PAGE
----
What is the required outcome of an induction?.
This question should be answered by the reader before continuing on with this article.
Many OHS inductions take the form of a detailed set of training modules delivered at the beginning of employment.
They are rammed down the throat of new employees over several days and can totally overwhelm the participant.
I have seen induction assessments consisting of over 100 tick the box questions which endeavoured to combine several critical safe work procedures in a one day induction and the participant had a copy of the correct answers to assist in getting a pass mark!
Inductions do not differentiate between inexperienced and experienced employees.
Inductions like any other training program needs to be properly designed with a measureable outcome in the workplace.
Do we ask what participants get out of inductions, what is their opinion and what information is retained after the first two weeks on the job.
We need to measure this and validate the effectiveness of the induction process.
You may be surprised at the low retention rate of induction information – despite the person getting the correct answer in the multiple choice question induction assessment.
I suggest the prime purpose of an induction is an introduction to the organisation on how to get through and safely survive the first few weeks or so under the guidance of experienced personnel.
This has every chance of success when coupled with a new employee / buddy integration process.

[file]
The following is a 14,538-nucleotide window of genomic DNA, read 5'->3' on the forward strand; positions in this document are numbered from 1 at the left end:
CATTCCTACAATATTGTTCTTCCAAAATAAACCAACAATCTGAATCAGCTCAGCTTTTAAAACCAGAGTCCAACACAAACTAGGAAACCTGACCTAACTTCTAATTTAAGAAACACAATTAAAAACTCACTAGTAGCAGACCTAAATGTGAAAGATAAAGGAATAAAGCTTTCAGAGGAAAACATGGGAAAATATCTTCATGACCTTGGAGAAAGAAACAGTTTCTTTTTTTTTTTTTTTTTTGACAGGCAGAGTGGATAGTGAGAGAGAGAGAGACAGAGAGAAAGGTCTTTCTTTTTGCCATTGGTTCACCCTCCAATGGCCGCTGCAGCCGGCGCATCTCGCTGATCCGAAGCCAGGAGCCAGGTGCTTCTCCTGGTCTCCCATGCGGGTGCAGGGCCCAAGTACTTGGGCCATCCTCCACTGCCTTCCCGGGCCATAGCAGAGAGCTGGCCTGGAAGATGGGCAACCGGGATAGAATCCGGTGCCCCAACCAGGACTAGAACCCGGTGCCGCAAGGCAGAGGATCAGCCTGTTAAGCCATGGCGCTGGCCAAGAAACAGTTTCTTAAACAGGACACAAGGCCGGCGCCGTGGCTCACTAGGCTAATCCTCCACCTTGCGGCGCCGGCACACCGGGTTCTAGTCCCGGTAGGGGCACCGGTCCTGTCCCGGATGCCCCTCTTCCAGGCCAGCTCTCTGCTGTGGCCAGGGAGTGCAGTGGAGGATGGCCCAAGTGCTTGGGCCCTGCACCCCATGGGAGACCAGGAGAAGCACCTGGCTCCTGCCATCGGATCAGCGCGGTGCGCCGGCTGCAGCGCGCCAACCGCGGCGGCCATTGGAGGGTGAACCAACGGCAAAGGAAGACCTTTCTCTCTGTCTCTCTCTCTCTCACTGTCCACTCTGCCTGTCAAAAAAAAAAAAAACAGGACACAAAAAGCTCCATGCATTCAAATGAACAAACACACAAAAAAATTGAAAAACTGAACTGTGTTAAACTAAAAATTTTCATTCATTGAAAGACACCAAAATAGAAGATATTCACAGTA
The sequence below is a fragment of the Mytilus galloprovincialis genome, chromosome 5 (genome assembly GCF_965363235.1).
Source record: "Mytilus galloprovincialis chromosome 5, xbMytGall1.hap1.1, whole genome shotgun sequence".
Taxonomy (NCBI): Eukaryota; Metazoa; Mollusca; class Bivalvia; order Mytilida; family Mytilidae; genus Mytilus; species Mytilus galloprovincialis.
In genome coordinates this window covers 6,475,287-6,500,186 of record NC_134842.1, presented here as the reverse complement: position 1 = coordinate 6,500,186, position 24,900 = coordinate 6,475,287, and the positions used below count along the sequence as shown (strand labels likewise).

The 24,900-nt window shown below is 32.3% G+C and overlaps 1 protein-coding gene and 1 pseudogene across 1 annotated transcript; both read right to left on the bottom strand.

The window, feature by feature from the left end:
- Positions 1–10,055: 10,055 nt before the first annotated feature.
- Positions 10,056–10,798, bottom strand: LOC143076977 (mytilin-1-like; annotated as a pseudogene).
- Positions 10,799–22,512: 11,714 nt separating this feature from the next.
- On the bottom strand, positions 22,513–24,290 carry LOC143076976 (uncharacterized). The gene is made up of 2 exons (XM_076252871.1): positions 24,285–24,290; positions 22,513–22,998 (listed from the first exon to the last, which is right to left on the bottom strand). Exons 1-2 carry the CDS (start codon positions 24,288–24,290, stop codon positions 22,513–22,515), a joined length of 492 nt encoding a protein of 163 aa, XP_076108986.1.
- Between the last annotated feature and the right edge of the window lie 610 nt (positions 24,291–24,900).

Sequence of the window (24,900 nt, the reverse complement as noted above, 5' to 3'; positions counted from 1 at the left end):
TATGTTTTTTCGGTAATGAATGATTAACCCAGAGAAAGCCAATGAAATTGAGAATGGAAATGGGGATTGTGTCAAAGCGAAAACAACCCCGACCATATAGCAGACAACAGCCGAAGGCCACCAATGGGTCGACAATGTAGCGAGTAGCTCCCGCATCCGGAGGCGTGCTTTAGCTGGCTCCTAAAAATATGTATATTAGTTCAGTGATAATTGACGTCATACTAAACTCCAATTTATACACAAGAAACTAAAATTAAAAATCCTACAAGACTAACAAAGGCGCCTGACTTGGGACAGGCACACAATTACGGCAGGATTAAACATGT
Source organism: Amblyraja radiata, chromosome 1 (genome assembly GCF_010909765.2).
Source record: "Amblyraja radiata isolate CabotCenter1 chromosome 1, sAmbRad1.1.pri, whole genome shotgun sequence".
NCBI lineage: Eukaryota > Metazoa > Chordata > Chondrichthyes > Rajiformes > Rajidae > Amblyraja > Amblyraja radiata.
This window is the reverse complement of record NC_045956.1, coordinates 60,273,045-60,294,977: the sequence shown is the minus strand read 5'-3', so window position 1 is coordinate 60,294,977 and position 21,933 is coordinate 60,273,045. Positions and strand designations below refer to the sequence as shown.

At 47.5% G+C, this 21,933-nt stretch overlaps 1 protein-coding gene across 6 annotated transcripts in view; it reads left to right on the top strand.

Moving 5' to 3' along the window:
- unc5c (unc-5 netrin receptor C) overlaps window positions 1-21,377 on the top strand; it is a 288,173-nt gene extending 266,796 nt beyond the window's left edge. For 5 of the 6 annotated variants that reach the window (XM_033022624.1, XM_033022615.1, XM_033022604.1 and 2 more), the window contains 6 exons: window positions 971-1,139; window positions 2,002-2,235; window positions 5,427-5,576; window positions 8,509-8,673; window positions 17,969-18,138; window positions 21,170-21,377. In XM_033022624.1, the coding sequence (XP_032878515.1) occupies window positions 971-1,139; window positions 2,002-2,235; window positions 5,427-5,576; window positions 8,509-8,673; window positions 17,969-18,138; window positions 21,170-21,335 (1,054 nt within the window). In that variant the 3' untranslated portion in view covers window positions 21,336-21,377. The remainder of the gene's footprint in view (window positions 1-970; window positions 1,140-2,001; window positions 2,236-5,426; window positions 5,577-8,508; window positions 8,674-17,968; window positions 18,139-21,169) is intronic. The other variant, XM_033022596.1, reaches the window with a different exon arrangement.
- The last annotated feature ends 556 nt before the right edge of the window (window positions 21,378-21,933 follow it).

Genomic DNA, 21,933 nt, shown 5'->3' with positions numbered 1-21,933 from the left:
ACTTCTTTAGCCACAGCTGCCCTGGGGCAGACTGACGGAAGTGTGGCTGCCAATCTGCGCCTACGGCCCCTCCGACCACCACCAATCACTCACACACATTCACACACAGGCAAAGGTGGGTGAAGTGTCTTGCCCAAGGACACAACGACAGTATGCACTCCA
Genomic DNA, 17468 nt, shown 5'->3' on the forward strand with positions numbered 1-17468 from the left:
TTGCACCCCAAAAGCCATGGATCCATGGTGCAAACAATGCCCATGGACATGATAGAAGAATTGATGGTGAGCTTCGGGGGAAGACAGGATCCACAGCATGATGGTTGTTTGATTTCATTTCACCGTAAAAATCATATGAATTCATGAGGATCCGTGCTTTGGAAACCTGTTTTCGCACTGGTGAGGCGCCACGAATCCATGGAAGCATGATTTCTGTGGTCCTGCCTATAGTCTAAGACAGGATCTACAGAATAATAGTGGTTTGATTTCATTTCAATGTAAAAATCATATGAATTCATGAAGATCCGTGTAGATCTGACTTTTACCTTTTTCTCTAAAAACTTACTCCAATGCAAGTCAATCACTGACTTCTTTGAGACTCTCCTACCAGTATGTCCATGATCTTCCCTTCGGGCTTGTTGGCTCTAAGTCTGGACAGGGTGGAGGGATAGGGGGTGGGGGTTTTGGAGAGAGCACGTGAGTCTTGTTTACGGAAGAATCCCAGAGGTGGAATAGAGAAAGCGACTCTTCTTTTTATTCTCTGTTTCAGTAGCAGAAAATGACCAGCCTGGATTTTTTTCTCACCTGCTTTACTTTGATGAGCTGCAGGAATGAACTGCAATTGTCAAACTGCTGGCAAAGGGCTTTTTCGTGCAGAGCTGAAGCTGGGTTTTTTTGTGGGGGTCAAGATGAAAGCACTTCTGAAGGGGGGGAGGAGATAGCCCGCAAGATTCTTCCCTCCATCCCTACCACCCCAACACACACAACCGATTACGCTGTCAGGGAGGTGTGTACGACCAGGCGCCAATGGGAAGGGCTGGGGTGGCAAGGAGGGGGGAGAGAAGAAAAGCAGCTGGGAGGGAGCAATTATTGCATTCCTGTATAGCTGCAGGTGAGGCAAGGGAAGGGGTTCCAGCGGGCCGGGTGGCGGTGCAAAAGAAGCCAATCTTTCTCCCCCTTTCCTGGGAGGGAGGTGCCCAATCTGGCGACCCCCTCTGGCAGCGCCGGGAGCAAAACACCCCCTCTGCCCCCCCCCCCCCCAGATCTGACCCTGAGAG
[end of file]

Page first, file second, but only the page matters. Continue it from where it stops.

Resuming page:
On line inductions may be useful if critical and straight forward information is presented to the participant, but an online induction does not convey the culture of the organisation and the participant cannot interactively add their various and rich experiences which should occur in a face to face induction.
On-Line Inductions can desensitise the individual to risk and risk management.
Many on-line and person to person inductions take the form of an induction sausage machine – just churn them out to tick the box but people are not sausages!!
Inductions are usually the first formal “meet and greet” for employees – they need to use the best presenters / trainers and need participation of the supervisor or a line manager to convey the underlying foundation and expectations of the organisation.
They set the tone of the organisation and leave an everlasting impression.
We need to enable the employee to complete the induction by seeing and knowing at least one person they will meet again in the workplace and can go to for advice and guidance.